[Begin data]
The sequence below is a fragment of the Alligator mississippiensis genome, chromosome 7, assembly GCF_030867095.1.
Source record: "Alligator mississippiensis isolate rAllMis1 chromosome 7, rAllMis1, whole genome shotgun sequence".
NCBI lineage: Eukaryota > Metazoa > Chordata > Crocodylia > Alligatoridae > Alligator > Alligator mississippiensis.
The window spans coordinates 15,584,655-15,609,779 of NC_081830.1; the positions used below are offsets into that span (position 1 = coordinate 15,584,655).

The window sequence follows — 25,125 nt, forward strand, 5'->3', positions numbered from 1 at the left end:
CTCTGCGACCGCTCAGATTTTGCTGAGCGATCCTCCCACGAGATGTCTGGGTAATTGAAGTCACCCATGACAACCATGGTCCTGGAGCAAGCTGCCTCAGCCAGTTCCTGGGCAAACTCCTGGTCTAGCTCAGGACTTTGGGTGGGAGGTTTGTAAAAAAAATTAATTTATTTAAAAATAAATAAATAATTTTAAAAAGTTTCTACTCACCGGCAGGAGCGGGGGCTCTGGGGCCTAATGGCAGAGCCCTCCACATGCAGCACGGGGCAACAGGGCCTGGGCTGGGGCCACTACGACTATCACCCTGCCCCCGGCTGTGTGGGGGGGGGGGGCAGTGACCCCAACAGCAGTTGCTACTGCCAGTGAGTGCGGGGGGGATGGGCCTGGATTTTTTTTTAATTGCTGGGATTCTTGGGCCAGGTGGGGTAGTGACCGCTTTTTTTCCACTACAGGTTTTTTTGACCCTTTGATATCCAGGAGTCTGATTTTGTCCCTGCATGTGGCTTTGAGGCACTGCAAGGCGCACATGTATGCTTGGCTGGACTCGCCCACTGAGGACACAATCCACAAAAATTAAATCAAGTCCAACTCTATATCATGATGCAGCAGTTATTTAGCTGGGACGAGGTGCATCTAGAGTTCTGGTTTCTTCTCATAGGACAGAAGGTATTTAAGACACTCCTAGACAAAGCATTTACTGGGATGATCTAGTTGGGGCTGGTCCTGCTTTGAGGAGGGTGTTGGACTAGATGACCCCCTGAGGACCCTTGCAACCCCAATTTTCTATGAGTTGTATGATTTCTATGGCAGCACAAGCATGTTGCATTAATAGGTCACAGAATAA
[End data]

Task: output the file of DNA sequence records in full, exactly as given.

The sequence below is a fragment of the Alligator mississippiensis genome, chromosome 7, assembly GCF_030867095.1.
Source record: "Alligator mississippiensis isolate rAllMis1 chromosome 7, rAllMis1, whole genome shotgun sequence".
NCBI lineage: Eukaryota > Metazoa > Chordata > Crocodylia > Alligatoridae > Alligator > Alligator mississippiensis.
The window spans coordinates 15,584,655-15,609,779 of NC_081830.1; the positions used below are offsets into that span (position 1 = coordinate 15,584,655).

The window sequence follows — 25,125 nt, forward strand, 5'->3', positions numbered from 1 at the left end:
CTCTGCGACCGCTCAGATTTTGCTGAGCGATCCTCCCACGAGATGTCTGGGTAATTGAAGTCACCCATGACAACCATGGTCCTGGAGCAAGCTGCCTCAGCCAGTTCCTGGGCAAACTCCTGGTCTAGCTCAGGACTTTGGGTGGGAGGTTTGTAAAAAAAATTAATTTATTTAAAAATAAATAAATAATTTTAAAAAGTTTCTACTCACCGGCAGGAGCGGGGGCTCTGGGGCCTAATGGCAGAGCCCTCCACATGCAGCACGGGGCAACAGGGCCTGGGCTGGGGCCACTACGACTATCACCCTGCCCCCGGCTGTGTGGGGGGGGGGGGCAGTGACCCCAACAGCAGTTGCTACTGCCAGTGAGTGCGGGGGGGATGGGCCTGGATTTTTTTTTAATTGCTGGGATTCTTGGGCCAGGTGGGGTAGTGACCGCTTTTTTTCCACTACAGGTTTTTTTGACCCTTTGATATCCAGGAGTCTGATTTTGTCCCTGCATGTGGCTTTGAGGCACTGCAAGGCGCACATGTATGCTTGGCTGGACTCGCCCACTGAGGACACAATCCACAAAAATTAAATCAAGTCCAACTCTATATCATGATGCAGCAGTTATTTAGCTGGGACGAGGTGCATCTAGAGTTCTGGTTTCTTCTCATAGGACAGAAGGTATTTAAGACACTCCTAGACAAAGCATTTACTGGGATGATCTAGTTGGGGCTGGTCCTGCTTTGAGGAGGGTGTTGGACTAGATGACCCCCTGAGGACCCTTGCAACCCCAATTTTCTATGAGTTGTATGATTTCTATGGCAGCACAAGCATGTTGCATTAATAGGTCACAGAATAA